The sexy bra
In season 1, episode 5 of Netflix cartoon comedy Big Mouth, 13-year-old Jessi Glaser has her heart set on a sexy red bra.
“You’re not ready for that kind of power,” Jessi’s mother warns, before giving in and making the purchase.
The following morning, as Jessi dons her new bra under a white wife beater, the hallway of her middle school turns into a gauntlet.
Friends and teachers ogle her pubescent body, but Jessi bravely holds back tears until she reaches the girl’s bathroom, where she rips off the bra and vows to never wear it again.
It was her first lesson on the link between sexuality and betrayal. Jessi’s body didn’t betray her. The boys and men she trusted did. It won’t be the last time.
“Nice titties girl.”
Every girl remember the first time she was harassed by a strange man. For me, it was at the mall.
I was in my hippie phase, sporting nothing sexier than a vintage t-shirt and bell bottoms. As I headed into the food court bathroom, a man walking out said, “Nice titties girl.”
Much younger then and still naive, his comment shocked me.
We’re late bloomers in my family, and I’ve always looked young. In middle school I cursed my flat chest. But today, I pity the girls who develop early and fast.
Genetics saved me from years of aggressive sexual harassment that no 11, 12, or 13-year-old girl is capable of handling.
The rest of us? We shouldn’t have to.
Catcalls Are Not A Compliment
I’ve spent the last 20 years being honked at, hollered at, shouted at, followed, groped and grabbed by strangers and acquaintances.
I’m tired of it. I’m tired of defending myself from violent words and actions every time I leave the house. I’m tired of the chorus that makes conversations awkward and walking alone dangerous:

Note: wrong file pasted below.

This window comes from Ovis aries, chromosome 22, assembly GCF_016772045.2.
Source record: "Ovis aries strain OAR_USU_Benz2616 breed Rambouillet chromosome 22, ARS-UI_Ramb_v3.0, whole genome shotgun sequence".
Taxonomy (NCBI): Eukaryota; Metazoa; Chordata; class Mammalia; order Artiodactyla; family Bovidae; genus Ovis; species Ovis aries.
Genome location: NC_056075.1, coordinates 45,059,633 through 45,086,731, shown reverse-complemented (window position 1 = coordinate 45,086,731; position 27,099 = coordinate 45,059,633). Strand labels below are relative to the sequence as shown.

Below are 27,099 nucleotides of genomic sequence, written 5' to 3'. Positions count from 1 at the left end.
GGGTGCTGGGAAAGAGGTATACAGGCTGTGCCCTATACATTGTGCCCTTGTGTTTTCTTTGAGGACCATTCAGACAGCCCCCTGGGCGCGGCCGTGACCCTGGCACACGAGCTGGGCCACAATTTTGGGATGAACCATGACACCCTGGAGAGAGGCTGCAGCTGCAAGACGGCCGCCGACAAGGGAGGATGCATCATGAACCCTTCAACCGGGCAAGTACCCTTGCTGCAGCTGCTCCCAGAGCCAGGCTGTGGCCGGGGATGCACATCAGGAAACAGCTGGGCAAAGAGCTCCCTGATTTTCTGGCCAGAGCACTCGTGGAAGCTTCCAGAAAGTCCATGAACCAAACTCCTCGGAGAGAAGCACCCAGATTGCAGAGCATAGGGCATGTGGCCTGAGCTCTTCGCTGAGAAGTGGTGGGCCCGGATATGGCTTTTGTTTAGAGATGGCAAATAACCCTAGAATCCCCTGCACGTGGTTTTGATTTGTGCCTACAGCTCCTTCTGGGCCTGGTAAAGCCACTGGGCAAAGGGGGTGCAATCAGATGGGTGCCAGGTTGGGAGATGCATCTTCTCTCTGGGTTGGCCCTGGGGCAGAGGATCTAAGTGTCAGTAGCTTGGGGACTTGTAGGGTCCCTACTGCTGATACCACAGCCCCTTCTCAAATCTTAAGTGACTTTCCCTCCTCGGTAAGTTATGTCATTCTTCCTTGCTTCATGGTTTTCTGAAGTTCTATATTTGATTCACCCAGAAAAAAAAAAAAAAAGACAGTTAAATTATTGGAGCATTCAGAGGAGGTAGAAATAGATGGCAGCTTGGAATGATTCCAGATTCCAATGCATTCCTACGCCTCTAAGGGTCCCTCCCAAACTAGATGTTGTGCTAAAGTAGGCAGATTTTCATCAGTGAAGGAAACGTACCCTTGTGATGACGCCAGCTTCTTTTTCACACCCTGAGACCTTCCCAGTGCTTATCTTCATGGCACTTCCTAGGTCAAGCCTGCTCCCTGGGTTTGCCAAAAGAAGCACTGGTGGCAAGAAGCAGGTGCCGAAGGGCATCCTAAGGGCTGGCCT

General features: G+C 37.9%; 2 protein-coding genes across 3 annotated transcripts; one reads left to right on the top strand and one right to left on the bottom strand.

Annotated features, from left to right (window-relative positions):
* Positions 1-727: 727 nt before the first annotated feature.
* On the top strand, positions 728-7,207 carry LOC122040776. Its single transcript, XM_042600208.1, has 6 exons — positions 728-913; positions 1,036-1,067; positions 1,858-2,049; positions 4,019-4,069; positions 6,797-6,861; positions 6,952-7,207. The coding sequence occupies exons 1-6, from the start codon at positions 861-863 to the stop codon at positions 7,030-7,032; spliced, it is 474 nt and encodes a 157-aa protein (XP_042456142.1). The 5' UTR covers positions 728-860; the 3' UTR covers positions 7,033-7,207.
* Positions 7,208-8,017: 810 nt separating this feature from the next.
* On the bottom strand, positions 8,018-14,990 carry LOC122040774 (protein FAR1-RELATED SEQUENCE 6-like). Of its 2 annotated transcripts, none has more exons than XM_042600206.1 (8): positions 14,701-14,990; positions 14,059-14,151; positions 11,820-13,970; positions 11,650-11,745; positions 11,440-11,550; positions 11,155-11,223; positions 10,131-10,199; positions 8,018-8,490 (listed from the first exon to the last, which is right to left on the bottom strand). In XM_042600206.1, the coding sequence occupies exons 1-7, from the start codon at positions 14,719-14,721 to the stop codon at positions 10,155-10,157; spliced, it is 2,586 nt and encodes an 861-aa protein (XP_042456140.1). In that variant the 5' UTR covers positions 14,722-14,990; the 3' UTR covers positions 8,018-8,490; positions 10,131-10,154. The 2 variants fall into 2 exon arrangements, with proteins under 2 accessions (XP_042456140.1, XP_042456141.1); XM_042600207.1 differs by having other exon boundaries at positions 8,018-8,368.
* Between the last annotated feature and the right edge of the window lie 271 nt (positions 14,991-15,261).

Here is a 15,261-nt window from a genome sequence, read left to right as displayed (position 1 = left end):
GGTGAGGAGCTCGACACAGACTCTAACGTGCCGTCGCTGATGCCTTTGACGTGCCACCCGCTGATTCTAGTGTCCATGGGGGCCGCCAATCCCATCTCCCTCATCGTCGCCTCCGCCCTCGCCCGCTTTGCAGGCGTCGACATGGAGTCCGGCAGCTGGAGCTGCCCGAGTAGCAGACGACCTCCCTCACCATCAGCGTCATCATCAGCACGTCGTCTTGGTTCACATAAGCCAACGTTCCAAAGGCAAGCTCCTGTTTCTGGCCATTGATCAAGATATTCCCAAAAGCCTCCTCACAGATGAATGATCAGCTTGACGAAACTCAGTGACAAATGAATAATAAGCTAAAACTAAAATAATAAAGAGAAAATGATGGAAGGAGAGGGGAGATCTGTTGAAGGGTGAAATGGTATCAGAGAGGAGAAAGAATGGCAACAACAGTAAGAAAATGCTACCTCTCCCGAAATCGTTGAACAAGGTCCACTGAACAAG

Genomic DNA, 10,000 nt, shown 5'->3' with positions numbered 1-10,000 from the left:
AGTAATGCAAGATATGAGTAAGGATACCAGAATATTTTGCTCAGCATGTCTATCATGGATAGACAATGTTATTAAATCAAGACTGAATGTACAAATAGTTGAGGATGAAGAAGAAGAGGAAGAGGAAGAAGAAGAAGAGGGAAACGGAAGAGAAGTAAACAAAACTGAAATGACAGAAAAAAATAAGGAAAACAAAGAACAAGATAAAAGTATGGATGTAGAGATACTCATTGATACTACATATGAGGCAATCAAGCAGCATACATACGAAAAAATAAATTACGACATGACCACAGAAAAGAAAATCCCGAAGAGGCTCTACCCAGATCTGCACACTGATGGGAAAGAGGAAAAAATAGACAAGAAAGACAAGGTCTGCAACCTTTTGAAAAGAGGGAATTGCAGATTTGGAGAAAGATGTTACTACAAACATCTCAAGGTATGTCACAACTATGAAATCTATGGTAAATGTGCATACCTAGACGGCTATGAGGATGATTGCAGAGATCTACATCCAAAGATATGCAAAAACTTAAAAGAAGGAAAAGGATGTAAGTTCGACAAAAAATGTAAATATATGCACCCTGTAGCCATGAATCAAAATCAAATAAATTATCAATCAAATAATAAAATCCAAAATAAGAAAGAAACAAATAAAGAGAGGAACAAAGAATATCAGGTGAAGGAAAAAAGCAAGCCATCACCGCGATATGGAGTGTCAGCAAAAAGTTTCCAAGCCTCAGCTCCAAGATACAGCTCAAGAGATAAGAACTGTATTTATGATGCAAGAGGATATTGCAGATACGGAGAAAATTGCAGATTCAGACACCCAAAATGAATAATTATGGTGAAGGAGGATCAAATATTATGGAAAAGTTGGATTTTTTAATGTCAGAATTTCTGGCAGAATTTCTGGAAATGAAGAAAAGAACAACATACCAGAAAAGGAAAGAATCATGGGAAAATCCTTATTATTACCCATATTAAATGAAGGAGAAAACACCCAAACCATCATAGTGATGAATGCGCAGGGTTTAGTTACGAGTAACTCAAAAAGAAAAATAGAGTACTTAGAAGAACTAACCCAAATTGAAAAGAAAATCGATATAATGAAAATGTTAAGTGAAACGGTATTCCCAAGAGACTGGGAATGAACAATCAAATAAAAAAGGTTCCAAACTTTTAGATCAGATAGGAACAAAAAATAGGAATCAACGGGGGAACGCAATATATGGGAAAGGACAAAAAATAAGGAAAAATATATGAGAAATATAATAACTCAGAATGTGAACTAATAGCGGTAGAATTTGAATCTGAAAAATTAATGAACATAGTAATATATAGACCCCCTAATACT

- “Nice tits.”
- “You’ve got big tits.”
- “Your breasts are huge.”
Men talk about my breasts. A lot. They grab my ass in crowds, touch my hip as I walk by.
It was an acquaintance who grabbed my breast last year. My friends, men who claim to defend the rights of women and people of color, did nothing but watch. A guy I’ve known for over a decade implied I was overreacting.
That was the worst part, and perhaps the most humiliating.
How to handle inappropriate comments
Inappropriate comments are not a compliment. Either is grabbing or groping.
I’m honestly not sure what to do about the latter, except recommend martial arts lessons. You carry yourself differently—interact with the world from a position of confidence—when you know how to defend yourself.
It won’t stop assholes from being assholes, but it’ll make you feel stronger. You don’t have to walk through the world like a potential victim.
As per the former, inappropriate comments is a very broad category. Today I’ll review a very specific kind: friends and acquaintances.
First, some background. Inappropriate comments are a power move. Think about it. Nobody tells the teacher she’s got big tits. They say it behind her back.
So, inappropriate comments are intended to make you feel small. Your goal is to take the power back. When friends and acquaintances make inappropriate comments, here’s how to respond:
- Deflect with humor. My favorite is, “Thanks, I grew it/them myself.”
- Turn the tables. If you’re feeling cheeky, turn the tables by asking him a provocative question. Consider, “Do you like making girls feel uncomfortable?” or “Does it arouse you to make girls feel uncomfortable?”
- Be honest. Instead of pretending to be cool with inappropriate comments, tell him, “Ok, I feel really uncomfortable now.”
- Walk away. You don’t owe anyone your time or space. When someone crosses a line, consider telling them, “Wow, that was really awkward. I can’t even talk to you now.” Then turn around and walk away.
How do you deal with sexual harassment? Let me know in the comments.